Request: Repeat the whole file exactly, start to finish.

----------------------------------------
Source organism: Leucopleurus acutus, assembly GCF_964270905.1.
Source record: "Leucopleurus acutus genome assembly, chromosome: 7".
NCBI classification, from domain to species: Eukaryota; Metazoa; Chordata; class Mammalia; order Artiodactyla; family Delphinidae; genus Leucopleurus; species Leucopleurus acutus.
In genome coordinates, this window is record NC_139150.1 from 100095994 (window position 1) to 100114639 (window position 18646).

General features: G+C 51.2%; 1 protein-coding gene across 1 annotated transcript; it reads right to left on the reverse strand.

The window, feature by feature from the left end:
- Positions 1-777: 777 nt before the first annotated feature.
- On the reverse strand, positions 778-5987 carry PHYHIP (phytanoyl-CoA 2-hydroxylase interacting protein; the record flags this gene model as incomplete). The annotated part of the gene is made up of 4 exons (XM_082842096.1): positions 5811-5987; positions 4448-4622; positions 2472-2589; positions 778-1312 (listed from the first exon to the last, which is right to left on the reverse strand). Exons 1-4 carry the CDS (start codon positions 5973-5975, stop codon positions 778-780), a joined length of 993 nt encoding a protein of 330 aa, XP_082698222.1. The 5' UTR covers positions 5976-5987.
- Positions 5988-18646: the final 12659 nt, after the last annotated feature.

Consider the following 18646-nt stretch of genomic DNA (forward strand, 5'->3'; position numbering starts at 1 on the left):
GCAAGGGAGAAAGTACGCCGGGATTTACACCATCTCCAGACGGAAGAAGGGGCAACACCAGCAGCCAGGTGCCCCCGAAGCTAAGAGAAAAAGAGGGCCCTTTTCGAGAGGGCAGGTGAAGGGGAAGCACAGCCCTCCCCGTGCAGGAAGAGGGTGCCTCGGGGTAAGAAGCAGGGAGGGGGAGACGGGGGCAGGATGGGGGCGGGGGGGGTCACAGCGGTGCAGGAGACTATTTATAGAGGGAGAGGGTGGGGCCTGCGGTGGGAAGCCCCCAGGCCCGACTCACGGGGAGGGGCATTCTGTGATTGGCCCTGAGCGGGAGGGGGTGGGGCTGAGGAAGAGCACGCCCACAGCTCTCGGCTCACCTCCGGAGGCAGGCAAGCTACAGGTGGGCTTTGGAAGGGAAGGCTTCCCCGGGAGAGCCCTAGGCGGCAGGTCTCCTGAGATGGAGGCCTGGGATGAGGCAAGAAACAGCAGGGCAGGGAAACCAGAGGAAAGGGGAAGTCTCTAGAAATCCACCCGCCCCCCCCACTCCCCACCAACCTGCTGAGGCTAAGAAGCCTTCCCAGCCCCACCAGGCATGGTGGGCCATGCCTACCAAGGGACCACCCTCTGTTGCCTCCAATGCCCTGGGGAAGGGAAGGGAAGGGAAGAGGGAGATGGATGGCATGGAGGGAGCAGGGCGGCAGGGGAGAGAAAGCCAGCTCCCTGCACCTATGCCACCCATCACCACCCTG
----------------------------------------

Source organism: Leucopleurus acutus, assembly GCF_964270905.1.
Source record: "Leucopleurus acutus genome assembly, chromosome: 7".
NCBI classification, from domain to species: Eukaryota; Metazoa; Chordata; class Mammalia; order Artiodactyla; family Delphinidae; genus Leucopleurus; species Leucopleurus acutus.
In genome coordinates, this window is record NC_139150.1 from 100095994 (window position 1) to 100114639 (window position 18646).

General features: G+C 51.2%; 1 protein-coding gene across 1 annotated transcript; it reads right to left on the reverse strand.

The window, feature by feature from the left end:
- Positions 1-777: 777 nt before the first annotated feature.
- On the reverse strand, positions 778-5987 carry PHYHIP (phytanoyl-CoA 2-hydroxylase interacting protein; the record flags this gene model as incomplete). The annotated part of the gene is made up of 4 exons (XM_082842096.1): positions 5811-5987; positions 4448-4622; positions 2472-2589; positions 778-1312 (listed from the first exon to the last, which is right to left on the reverse strand). Exons 1-4 carry the CDS (start codon positions 5973-5975, stop codon positions 778-780), a joined length of 993 nt encoding a protein of 330 aa, XP_082698222.1. The 5' UTR covers positions 5976-5987.
- Positions 5988-18646: the final 12659 nt, after the last annotated feature.

Consider the following 18646-nt stretch of genomic DNA (forward strand, 5'->3'; position numbering starts at 1 on the left):
GCAAGGGAGAAAGTACGCCGGGATTTACACCATCTCCAGACGGAAGAAGGGGCAACACCAGCAGCCAGGTGCCCCCGAAGCTAAGAGAAAAAGAGGGCCCTTTTCGAGAGGGCAGGTGAAGGGGAAGCACAGCCCTCCCCGTGCAGGAAGAGGGTGCCTCGGGGTAAGAAGCAGGGAGGGGGAGACGGGGGCAGGATGGGGGCGGGGGGGGTCACAGCGGTGCAGGAGACTATTTATAGAGGGAGAGGGTGGGGCCTGCGGTGGGAAGCCCCCAGGCCCGACTCACGGGGAGGGGCATTCTGTGATTGGCCCTGAGCGGGAGGGGGTGGGGCTGAGGAAGAGCACGCCCACAGCTCTCGGCTCACCTCCGGAGGCAGGCAAGCTACAGGTGGGCTTTGGAAGGGAAGGCTTCCCCGGGAGAGCCCTAGGCGGCAGGTCTCCTGAGATGGAGGCCTGGGATGAGGCAAGAAACAGCAGGGCAGGGAAACCAGAGGAAAGGGGAAGTCTCTAGAAATCCACCCGCCCCCCCCACTCCCCACCAACCTGCTGAGGCTAAGAAGCCTTCCCAGCCCCACCAGGCATGGTGGGCCATGCCTACCAAGGGACCACCCTCTGTTGCCTCCAATGCCCTGGGGAAGGGAAGGGAAGGGAAGAGGGAGATGGATGGCATGGAGGGAGCAGGGCGGCAGGGGAGAGAAAGCCAGCTCCCTGCACCTATGCCACCCATCACCACCCTG